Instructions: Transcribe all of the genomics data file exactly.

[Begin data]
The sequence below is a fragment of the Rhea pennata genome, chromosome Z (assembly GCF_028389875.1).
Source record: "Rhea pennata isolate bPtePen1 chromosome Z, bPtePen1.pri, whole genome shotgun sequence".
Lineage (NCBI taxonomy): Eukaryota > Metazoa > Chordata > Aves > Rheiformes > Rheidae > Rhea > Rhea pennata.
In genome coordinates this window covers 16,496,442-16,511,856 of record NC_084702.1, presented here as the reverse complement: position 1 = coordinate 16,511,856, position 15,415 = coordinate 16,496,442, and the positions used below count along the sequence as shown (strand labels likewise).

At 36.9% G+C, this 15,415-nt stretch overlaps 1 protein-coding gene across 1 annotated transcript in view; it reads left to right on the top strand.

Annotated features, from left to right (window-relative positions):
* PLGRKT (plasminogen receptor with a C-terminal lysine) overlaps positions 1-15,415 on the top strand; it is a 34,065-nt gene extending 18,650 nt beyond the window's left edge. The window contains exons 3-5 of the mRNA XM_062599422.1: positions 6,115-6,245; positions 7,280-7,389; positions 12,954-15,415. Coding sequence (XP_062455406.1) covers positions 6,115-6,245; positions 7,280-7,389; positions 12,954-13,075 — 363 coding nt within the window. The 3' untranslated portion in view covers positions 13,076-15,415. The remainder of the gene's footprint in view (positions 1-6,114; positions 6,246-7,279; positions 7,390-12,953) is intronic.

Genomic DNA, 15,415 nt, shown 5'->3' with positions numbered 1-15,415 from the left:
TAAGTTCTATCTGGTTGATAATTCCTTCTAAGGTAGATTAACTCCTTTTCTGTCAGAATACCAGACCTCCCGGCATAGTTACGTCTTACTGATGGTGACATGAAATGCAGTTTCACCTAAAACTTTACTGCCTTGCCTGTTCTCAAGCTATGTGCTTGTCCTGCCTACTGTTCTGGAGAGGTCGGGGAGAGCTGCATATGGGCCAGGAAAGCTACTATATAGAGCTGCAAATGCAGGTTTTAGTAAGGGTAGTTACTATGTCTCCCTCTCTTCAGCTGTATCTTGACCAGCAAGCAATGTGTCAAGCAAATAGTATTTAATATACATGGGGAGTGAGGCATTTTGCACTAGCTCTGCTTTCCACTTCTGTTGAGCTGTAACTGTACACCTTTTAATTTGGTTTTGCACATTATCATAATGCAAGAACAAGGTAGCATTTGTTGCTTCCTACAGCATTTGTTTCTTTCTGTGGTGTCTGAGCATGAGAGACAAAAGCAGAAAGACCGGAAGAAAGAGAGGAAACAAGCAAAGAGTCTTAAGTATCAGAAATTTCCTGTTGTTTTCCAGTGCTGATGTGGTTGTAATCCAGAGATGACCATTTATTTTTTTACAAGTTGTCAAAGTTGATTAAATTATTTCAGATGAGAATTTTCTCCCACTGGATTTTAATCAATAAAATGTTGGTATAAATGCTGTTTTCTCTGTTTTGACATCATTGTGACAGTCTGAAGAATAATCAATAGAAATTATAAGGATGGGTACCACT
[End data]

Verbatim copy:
The sequence below is a fragment of the Rhea pennata genome, chromosome Z (assembly GCF_028389875.1).
Source record: "Rhea pennata isolate bPtePen1 chromosome Z, bPtePen1.pri, whole genome shotgun sequence".
Lineage (NCBI taxonomy): Eukaryota > Metazoa > Chordata > Aves > Rheiformes > Rheidae > Rhea > Rhea pennata.
In genome coordinates this window covers 16,496,442-16,511,856 of record NC_084702.1, presented here as the reverse complement: position 1 = coordinate 16,511,856, position 15,415 = coordinate 16,496,442, and the positions used below count along the sequence as shown (strand labels likewise).

At 36.9% G+C, this 15,415-nt stretch overlaps 1 protein-coding gene across 1 annotated transcript in view; it reads left to right on the top strand.

Annotated features, from left to right (window-relative positions):
* PLGRKT (plasminogen receptor with a C-terminal lysine) overlaps positions 1-15,415 on the top strand; it is a 34,065-nt gene extending 18,650 nt beyond the window's left edge. The window contains exons 3-5 of the mRNA XM_062599422.1: positions 6,115-6,245; positions 7,280-7,389; positions 12,954-15,415. Coding sequence (XP_062455406.1) covers positions 6,115-6,245; positions 7,280-7,389; positions 12,954-13,075 — 363 coding nt within the window. The 3' untranslated portion in view covers positions 13,076-15,415. The remainder of the gene's footprint in view (positions 1-6,114; positions 6,246-7,279; positions 7,390-12,953) is intronic.

Genomic DNA, 15,415 nt, shown 5'->3' with positions numbered 1-15,415 from the left:
TAAGTTCTATCTGGTTGATAATTCCTTCTAAGGTAGATTAACTCCTTTTCTGTCAGAATACCAGACCTCCCGGCATAGTTACGTCTTACTGATGGTGACATGAAATGCAGTTTCACCTAAAACTTTACTGCCTTGCCTGTTCTCAAGCTATGTGCTTGTCCTGCCTACTGTTCTGGAGAGGTCGGGGAGAGCTGCATATGGGCCAGGAAAGCTACTATATAGAGCTGCAAATGCAGGTTTTAGTAAGGGTAGTTACTATGTCTCCCTCTCTTCAGCTGTATCTTGACCAGCAAGCAATGTGTCAAGCAAATAGTATTTAATATACATGGGGAGTGAGGCATTTTGCACTAGCTCTGCTTTCCACTTCTGTTGAGCTGTAACTGTACACCTTTTAATTTGGTTTTGCACATTATCATAATGCAAGAACAAGGTAGCATTTGTTGCTTCCTACAGCATTTGTTTCTTTCTGTGGTGTCTGAGCATGAGAGACAAAAGCAGAAAGACCGGAAGAAAGAGAGGAAACAAGCAAAGAGTCTTAAGTATCAGAAATTTCCTGTTGTTTTCCAGTGCTGATGTGGTTGTAATCCAGAGATGACCATTTATTTTTTTACAAGTTGTCAAAGTTGATTAAATTATTTCAGATGAGAATTTTCTCCCACTGGATTTTAATCAATAAAATGTTGGTATAAATGCTGTTTTCTCTGTTTTGACATCATTGTGACAGTCTGAAGAATAATCAATAGAAATTATAAGGATGGGTACCACT